George collapses from cardiac arrest while shopping with his wife. Carol senses she’s being followed on campus during her noon-hour run. A hospital nurse panics as Elliot, an emphysema patient, struggles to evacuate during a fire. Susan, a quadriplegic, prays for help as she waits in the stairwell while others evacuate from the burning office building. Every day, emergency situations like these arise.
The true test of how thorough your life safety plan is - and how well you’ve equipped your building and grounds - is proven by how these individuals respond. Will lives be saved and danger be averted? The answer is yes - if the property has been equipped with the right life-saving solutions.
Respiratory Protective Smoke Escape Devices (RPEDs)
If you’ve been proactive and conducted numerous evacuation drills, you’re probably sleeping easy at night, believing occupants can safely exit your building during a fire. However, you may want to extend your plans further to include respiratory protective smoke escape devices (RPEDs), commonly referred to as “smoke hoods.”
These handy devices provide protection to the head and eyes, and filter out carbon monoxide and many other toxic gases present in a building fire, giving the user greater time to evacuate before the damaging effects of smoke inhalation become life-threatening. “About three-quarters of all the fatalities in fires are a result not of the flames of the fire itself, but as a result of smoke and toxic gases in the smoke,” explains Derrick Russell, president and COO, Brookdale (a DuPont Canada company), Vancouver, BC.
In October 2003, the first American National Standard for RPEDs was published. Daniel K. Shipp, president of the Arlington, VA-based Intl. Safety Equipment Association (ISEA), had this to say in response to the ANSI/ISEA 110-2003 standard and the rising interest in smoke hoods: “Many consumers concerned about having time to escape during building fires have bought RPEDs in the last several years. They have also been popular with operators of hotels, apartments, office buildings, hospitals, and other large structures that house many people but have limited escape routes in the event of a fire.”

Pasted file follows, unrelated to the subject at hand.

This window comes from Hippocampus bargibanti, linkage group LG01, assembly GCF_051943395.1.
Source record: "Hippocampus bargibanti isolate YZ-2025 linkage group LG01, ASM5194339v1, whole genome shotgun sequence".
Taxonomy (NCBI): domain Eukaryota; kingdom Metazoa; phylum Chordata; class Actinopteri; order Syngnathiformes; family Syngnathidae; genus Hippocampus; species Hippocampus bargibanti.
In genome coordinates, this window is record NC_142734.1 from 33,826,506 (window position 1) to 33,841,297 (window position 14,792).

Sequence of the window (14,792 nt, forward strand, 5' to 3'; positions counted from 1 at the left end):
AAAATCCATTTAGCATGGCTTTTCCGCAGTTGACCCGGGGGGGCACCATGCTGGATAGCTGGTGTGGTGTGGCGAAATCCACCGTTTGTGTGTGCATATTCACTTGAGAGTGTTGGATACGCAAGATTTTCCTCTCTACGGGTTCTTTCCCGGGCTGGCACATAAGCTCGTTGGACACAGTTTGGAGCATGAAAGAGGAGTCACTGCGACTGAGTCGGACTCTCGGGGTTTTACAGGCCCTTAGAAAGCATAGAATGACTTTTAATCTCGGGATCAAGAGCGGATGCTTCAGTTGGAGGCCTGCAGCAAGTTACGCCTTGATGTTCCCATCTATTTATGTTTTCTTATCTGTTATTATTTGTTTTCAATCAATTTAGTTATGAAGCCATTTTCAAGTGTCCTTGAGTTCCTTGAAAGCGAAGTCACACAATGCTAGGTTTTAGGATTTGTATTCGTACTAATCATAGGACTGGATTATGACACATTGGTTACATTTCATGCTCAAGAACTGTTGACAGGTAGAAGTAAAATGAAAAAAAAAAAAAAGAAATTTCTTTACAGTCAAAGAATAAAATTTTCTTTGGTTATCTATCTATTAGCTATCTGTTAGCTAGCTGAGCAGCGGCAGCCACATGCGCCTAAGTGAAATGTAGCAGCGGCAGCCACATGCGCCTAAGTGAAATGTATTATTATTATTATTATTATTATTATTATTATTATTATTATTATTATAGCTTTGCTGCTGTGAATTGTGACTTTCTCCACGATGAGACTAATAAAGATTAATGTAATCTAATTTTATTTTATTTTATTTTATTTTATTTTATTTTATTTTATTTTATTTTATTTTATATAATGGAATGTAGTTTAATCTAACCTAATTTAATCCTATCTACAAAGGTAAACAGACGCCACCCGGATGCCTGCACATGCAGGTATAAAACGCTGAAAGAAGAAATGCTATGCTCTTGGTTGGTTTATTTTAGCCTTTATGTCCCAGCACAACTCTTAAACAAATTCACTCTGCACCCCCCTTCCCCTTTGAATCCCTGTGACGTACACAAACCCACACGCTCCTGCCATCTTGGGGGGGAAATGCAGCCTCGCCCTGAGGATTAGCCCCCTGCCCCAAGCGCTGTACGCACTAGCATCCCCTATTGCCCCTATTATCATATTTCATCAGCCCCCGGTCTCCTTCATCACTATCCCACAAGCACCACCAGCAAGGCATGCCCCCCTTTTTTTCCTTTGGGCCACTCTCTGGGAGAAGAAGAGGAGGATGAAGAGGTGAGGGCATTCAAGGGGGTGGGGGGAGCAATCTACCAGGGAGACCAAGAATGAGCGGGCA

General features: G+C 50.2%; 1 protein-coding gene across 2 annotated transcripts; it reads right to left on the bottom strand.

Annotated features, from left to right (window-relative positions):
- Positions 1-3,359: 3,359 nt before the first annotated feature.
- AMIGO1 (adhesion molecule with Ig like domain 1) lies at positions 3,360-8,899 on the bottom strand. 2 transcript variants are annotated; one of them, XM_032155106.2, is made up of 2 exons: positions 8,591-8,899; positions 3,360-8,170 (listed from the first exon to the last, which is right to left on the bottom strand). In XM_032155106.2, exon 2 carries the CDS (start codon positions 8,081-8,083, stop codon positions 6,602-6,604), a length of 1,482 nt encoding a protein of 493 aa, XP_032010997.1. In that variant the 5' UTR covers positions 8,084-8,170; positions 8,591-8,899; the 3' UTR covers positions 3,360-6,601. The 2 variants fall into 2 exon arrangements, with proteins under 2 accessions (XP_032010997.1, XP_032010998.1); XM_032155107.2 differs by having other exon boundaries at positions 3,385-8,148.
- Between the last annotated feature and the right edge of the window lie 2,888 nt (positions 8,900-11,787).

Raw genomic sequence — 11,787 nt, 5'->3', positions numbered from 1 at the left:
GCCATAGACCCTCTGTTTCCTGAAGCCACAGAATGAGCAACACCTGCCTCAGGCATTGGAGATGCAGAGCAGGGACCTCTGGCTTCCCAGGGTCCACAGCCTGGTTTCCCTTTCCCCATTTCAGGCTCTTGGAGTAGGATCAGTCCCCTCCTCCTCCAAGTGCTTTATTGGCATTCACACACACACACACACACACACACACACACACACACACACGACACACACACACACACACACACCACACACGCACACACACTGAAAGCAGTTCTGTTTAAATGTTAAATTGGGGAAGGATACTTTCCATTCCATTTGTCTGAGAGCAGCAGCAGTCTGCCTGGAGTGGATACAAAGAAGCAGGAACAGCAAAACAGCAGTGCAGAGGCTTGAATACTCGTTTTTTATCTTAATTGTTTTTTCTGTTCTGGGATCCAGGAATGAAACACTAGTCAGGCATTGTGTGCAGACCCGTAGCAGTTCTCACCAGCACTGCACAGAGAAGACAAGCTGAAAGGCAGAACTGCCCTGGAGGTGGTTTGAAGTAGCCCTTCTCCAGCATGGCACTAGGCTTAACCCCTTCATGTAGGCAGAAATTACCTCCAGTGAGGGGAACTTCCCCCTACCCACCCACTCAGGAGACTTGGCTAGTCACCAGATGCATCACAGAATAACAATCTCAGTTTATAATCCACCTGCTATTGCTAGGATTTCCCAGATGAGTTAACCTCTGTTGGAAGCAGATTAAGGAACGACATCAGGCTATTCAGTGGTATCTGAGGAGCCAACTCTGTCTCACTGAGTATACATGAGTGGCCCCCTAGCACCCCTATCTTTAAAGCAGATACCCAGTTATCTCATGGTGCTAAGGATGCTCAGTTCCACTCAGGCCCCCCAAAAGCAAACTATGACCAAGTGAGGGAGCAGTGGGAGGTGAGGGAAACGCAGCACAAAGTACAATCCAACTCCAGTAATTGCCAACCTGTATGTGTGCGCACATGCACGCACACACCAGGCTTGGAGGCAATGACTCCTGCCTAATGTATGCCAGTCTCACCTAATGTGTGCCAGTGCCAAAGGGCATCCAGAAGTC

As Shipp points out, the use of smoke hoods is not limited to multi-story buildings, but can be used effectively in any space where the ability of individuals to evacuate quickly may be hampered (perhaps due to the medical conditions of employees or hospital patients, or proximity to an exit). “It can be a long way to fresh air from the middle of a warehouse to the end of a large warehouse - even though it’s only a 1-story building,” notes George Blank, marketing manager, Respiratory Protection Products, NAFTA Region, Drager Safety Inc., Pittsburgh.
When investigating smoke hoods, it’s necessary to consider the following prior to purchase:
- Service and shelf life. If the claim sounds too good to be true, it probably is. The ANSI/ISEA standard specifies an RPED with a 15-minute service life. Additionally, unused smoke hoods will eventually expire. Expect a shelf life of approximately 5 years.
- Ease of use. Look at the smoke hood and consider its use by a non-English-speaking person, or an individual with poor eyesight. “All the products that we [manufacture] have pictograms on the exterior of the packages so they can remind themselves how to put the unit on. And also, since the pictograms are there, it removes any language barriers,” says Blank.
- Training. Consider how much assistance the manufacturer can lend with training. While the product should be easy to use for anyone (even individuals who have not been trained), it’s recommended that instruction be provided as part of routine emergency evacuation procedures. “Each unit comes with an instruction manual with detailed instructions for use. Many manufacturers also have videos on their websites that users are encouraged to watch,” says Russell.
Smoke hoods can be purchased for placement in office workstations, or multi-unit dispensers can be strategically located outside stairwell doors or in common areas like cafeterias and boardrooms. “[Most importantly], make sure employees know where they are and know how to use them,” says Russell.
Emergency Communication Systems
One of the most proactive approaches to security and life safety is the installation of emergency communication devices. It’s likely that they are already installed in your facility’s elevators; however, are they are ADA compliant? Check to see if your system meets the ADA Accessibility Guideline 4.10.14 and ASME A17.1-1990 requirements.
Another place emergency phones have been mandated is in areas of rescue assistance (places of refuge where handicapped individuals unable to evacuate during emergencies wait for help). While these two applications are the most typical locations of emergency communication, they are not the only places where the systems can be installed to improve life safety and security response. “There [are] a lot of what we would call ‘passive’ security devices out there. The telephone is a proactive device. If somebody feels threatened or just needs some help, they can actually - [with the] push of a button - make a phone call to get some help,” explains Carl Gandolfo, national sales manager, Code Blue Corp., Chicago.